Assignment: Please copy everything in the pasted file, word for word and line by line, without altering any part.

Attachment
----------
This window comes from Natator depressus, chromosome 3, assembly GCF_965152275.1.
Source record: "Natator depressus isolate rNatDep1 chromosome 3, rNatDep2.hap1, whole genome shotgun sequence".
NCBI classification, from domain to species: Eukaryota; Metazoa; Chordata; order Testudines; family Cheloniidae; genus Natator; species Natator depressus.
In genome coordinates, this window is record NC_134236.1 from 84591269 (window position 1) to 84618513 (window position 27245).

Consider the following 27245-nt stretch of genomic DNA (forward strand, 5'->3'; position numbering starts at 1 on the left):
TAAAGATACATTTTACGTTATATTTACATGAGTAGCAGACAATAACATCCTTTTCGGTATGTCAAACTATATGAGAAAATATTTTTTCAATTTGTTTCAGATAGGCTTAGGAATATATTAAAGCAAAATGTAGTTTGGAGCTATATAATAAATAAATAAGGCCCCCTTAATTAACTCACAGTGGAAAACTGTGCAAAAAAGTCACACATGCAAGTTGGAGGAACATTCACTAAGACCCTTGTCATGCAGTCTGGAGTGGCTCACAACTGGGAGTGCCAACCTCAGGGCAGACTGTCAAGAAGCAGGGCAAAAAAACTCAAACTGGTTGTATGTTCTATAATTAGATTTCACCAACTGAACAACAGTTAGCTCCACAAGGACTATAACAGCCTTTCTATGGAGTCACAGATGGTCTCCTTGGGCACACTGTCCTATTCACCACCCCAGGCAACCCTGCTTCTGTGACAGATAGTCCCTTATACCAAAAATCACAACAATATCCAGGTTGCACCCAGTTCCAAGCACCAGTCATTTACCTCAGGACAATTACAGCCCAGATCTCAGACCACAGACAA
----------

This window comes from Natator depressus, chromosome 3, assembly GCF_965152275.1.
Source record: "Natator depressus isolate rNatDep1 chromosome 3, rNatDep2.hap1, whole genome shotgun sequence".
NCBI classification, from domain to species: Eukaryota; Metazoa; Chordata; order Testudines; family Cheloniidae; genus Natator; species Natator depressus.
In genome coordinates, this window is record NC_134236.1 from 84591269 (window position 1) to 84618513 (window position 27245).

Consider the following 27245-nt stretch of genomic DNA (forward strand, 5'->3'; position numbering starts at 1 on the left):
TAAAGATACATTTTACGTTATATTTACATGAGTAGCAGACAATAACATCCTTTTCGGTATGTCAAACTATATGAGAAAATATTTTTTCAATTTGTTTCAGATAGGCTTAGGAATATATTAAAGCAAAATGTAGTTTGGAGCTATATAATAAATAAATAAGGCCCCCTTAATTAACTCACAGTGGAAAACTGTGCAAAAAAGTCACACATGCAAGTTGGAGGAACATTCACTAAGACCCTTGTCATGCAGTCTGGAGTGGCTCACAACTGGGAGTGCCAACCTCAGGGCAGACTGTCAAGAAGCAGGGCAAAAAAACTCAAACTGGTTGTATGTTCTATAATTAGATTTCACCAACTGAACAACAGTTAGCTCCACAAGGACTATAACAGCCTTTCTATGGAGTCACAGATGGTCTCCTTGGGCACACTGTCCTATTCACCACCCCAGGCAACCCTGCTTCTGTGACAGATAGTCCCTTATACCAAAAATCACAACAATATCCAGGTTGCACCCAGTTCCAAGCACCAGTCATTTACCTCAGGACAATTACAGCCCAGATCTCAGACCACAGACAA